Harvard Business Review (HBR) interviewed 84 CEOs and directors to gauge workplace anxiety and its impact on decision making. Close friends and family, alongside employees in the lower ranks,?were also questioned regarding the selected individuals.
?We found that they were naturally inclined to play it safe, and were especially careful not to upset the apple cart when things were going well,” HBR said. They are particularly driven to close ranks within their teams and stack their inner decision making circle with loyalists. The main takeaway, however, is that directors come face-to-face with workplace anxiety as well.
In fact, directors feel the clutches of workplace anxiety ten times a month, cited by the Royal Academy of Dramatic Art in Business (RADA) as twice the national average.
The RADA’s own research, conducted across 1,000 workplaces, indicated that 94 per cent of directors are anxious when it comes to communicating. Some 39 per cent cited networking with new business prospects and pitching as the situations where they felt most unsure.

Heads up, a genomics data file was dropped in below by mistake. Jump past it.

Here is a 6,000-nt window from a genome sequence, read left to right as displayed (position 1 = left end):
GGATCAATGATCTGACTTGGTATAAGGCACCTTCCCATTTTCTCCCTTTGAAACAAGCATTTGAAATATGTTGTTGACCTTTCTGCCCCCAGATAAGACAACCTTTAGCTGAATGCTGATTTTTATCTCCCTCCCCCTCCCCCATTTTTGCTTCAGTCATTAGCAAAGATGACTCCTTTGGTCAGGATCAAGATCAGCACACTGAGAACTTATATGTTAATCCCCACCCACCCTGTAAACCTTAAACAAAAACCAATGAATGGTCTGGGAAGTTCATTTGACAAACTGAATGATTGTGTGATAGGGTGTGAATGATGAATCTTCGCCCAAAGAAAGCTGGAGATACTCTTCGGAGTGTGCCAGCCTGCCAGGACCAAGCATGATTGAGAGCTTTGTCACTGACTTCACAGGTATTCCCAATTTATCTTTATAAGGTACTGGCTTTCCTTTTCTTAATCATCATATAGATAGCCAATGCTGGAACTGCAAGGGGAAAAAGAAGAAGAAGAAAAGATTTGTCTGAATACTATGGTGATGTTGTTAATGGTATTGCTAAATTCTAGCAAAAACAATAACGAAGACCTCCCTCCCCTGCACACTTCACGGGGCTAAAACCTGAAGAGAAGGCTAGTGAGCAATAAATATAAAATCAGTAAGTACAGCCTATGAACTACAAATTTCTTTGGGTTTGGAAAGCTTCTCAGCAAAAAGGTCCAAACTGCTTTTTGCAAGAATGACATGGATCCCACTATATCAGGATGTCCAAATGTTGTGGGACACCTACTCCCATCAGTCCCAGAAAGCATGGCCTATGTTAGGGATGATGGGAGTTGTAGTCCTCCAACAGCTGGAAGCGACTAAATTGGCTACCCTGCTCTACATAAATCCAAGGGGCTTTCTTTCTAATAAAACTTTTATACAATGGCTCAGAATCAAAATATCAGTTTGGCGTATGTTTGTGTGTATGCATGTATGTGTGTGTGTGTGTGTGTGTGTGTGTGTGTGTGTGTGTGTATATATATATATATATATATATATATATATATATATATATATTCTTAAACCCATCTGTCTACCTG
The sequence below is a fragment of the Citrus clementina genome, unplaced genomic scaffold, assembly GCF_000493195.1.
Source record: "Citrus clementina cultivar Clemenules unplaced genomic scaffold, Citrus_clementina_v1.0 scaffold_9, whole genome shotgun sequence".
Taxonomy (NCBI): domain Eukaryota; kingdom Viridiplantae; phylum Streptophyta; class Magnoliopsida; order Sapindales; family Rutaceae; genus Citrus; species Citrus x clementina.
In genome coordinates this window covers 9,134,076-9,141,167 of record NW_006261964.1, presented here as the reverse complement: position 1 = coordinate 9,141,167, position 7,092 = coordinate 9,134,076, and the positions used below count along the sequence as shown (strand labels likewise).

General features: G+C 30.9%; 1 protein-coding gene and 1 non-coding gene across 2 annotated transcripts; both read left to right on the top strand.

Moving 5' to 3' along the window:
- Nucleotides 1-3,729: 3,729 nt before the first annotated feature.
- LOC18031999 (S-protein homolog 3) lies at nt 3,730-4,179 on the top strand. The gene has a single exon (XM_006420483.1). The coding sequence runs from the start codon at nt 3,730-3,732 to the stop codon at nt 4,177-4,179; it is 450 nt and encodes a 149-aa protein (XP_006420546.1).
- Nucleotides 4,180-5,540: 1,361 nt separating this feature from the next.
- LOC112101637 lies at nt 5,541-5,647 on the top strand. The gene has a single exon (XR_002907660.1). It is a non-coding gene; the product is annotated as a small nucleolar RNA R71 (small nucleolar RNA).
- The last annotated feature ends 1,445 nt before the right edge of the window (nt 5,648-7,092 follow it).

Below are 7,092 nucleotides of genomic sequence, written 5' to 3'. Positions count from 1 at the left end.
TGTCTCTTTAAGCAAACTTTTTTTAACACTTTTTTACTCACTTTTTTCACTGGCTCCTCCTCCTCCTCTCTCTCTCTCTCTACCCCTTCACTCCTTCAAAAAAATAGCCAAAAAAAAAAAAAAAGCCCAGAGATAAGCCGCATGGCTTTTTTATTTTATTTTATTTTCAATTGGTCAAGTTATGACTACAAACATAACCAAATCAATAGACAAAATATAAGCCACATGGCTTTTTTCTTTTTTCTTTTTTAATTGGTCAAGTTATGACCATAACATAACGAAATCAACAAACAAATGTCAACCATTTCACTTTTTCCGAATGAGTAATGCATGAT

“Our sample group agreed they were likely to experience workplace anxiety when the spotlight was turned on them and the outcome was solely dependent on the quality of their performance,” RADA explained.
“It can also be triggered when anticipating a conversation that involves conflict. Asking for a pay rise or dealing with disagreements or complaints ranked second and third respectively. Appraisals and performance reviews were also a cause of stress for many.”
Furthermore, 31 per cent claimed to feel nervous of being talked over or that their ideas would be shot down. A similar number worried people would think less of them.
“Boards may not have an easy way to assess anxiety in executives, but they should realise that anxiousness plays a meaningful role in the fortunes of firms,” HBR added. “For instance, an anxious executive’s risk-averse outlook may run counter to the board’s (or shareholder’s) vision for bold strategies.
“Although a CEO is unlikely to report anxiety, boards can be proactive by looking for the signs. They can also offer support and encouragement.”